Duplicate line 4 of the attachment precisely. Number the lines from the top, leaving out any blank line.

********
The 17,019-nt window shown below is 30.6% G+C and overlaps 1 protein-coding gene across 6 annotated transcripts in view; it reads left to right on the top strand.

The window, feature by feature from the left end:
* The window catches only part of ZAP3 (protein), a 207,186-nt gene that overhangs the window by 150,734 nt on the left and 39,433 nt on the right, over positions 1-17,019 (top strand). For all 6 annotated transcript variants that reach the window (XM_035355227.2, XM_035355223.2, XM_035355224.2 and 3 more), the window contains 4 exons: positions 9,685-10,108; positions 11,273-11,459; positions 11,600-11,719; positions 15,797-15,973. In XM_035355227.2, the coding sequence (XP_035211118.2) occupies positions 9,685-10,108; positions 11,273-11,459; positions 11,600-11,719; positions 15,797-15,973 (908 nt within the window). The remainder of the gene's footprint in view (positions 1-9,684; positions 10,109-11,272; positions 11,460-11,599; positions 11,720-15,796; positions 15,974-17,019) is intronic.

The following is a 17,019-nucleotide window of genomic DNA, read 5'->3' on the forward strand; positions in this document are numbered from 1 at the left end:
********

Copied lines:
The following is a 17,019-nucleotide window of genomic DNA, read 5'->3' on the forward strand; positions in this document are numbered from 1 at the left end: